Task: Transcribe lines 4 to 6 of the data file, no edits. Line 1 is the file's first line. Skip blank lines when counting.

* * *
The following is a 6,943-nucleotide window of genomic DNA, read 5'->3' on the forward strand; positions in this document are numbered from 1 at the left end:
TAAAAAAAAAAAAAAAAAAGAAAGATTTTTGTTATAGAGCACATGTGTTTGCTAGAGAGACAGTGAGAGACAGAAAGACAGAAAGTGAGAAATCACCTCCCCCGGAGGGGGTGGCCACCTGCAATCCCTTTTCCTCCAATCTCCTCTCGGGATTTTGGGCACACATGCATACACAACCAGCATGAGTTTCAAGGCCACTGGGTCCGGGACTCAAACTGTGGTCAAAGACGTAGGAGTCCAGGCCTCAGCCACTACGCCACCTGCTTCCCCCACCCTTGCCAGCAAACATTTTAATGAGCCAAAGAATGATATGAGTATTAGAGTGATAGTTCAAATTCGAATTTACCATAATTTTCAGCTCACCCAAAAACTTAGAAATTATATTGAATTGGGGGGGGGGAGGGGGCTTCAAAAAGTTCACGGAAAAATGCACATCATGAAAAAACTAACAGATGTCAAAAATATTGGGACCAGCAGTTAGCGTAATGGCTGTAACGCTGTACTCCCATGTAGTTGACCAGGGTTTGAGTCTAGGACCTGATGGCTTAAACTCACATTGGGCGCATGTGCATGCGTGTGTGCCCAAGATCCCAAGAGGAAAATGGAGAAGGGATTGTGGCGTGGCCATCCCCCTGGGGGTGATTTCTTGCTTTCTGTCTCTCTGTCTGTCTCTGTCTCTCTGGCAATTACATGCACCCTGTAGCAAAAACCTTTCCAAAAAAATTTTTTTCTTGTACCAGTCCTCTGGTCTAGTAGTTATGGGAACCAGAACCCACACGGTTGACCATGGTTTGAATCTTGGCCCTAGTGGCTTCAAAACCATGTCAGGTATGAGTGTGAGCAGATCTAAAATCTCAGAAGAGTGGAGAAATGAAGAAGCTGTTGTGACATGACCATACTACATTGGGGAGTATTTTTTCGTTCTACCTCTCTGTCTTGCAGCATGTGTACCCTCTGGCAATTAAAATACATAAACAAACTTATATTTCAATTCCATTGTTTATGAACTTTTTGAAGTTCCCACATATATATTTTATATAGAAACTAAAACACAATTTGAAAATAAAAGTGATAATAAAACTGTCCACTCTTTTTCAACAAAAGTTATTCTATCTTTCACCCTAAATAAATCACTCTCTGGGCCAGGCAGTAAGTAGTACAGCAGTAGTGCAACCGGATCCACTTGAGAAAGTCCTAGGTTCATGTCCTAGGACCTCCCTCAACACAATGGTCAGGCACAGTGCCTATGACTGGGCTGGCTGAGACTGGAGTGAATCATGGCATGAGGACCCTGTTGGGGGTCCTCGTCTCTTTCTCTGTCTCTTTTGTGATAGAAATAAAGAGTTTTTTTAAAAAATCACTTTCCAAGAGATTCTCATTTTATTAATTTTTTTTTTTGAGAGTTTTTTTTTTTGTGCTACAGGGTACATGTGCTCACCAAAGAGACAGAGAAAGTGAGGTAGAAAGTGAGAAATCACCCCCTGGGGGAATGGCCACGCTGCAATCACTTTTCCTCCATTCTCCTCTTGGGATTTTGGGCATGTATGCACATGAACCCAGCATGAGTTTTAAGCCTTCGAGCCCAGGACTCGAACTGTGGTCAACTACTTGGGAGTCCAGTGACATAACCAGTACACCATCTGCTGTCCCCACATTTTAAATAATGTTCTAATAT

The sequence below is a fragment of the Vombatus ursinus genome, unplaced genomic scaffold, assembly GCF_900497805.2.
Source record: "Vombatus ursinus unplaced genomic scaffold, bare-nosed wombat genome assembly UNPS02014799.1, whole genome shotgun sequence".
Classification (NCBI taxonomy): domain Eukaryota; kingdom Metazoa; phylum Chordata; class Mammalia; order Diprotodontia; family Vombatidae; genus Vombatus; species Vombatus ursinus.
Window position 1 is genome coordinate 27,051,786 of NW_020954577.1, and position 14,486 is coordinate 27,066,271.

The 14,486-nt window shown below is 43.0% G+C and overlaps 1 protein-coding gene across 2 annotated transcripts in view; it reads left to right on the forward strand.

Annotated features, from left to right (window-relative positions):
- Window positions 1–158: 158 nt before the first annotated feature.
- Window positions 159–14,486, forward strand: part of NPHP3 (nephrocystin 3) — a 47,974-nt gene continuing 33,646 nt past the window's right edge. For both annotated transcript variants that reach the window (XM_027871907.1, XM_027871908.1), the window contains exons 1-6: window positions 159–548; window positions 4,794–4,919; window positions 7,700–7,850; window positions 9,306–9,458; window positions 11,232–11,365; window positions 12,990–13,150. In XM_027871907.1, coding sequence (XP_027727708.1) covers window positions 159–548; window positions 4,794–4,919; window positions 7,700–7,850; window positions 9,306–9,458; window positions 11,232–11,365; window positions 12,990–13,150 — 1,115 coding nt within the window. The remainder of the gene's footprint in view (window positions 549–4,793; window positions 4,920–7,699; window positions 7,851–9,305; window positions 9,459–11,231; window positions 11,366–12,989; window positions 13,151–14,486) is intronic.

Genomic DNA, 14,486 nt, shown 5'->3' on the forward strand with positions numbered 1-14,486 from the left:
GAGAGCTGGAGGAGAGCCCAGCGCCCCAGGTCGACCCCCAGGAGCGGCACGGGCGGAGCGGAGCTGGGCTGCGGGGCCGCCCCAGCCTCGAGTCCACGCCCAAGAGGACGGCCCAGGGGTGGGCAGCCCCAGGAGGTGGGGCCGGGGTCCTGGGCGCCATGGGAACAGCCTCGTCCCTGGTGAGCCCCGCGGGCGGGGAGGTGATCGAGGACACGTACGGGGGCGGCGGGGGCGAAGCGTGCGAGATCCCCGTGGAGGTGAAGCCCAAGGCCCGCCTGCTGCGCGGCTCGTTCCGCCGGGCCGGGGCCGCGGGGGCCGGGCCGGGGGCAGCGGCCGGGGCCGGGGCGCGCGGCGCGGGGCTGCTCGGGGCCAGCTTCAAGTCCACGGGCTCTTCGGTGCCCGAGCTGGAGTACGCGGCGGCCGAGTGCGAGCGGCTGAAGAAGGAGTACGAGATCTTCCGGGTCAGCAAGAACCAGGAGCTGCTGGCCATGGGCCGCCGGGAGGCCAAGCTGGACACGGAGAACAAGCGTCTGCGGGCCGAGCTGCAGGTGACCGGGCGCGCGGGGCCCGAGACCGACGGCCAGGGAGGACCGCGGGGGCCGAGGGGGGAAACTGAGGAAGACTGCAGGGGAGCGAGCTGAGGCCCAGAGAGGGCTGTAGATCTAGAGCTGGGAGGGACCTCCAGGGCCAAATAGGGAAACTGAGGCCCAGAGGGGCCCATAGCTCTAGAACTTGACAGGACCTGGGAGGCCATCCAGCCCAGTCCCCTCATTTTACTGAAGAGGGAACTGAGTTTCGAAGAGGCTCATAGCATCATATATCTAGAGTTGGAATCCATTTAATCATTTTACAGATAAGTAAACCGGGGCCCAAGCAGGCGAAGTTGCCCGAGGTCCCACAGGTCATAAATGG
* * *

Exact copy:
Source record: "Vombatus ursinus unplaced genomic scaffold, bare-nosed wombat genome assembly UNPS02014799.1, whole genome shotgun sequence".
Classification (NCBI taxonomy): domain Eukaryota; kingdom Metazoa; phylum Chordata; class Mammalia; order Diprotodontia; family Vombatidae; genus Vombatus; species Vombatus ursinus.
Window position 1 is genome coordinate 27,051,786 of NW_020954577.1, and position 14,486 is coordinate 27,066,271.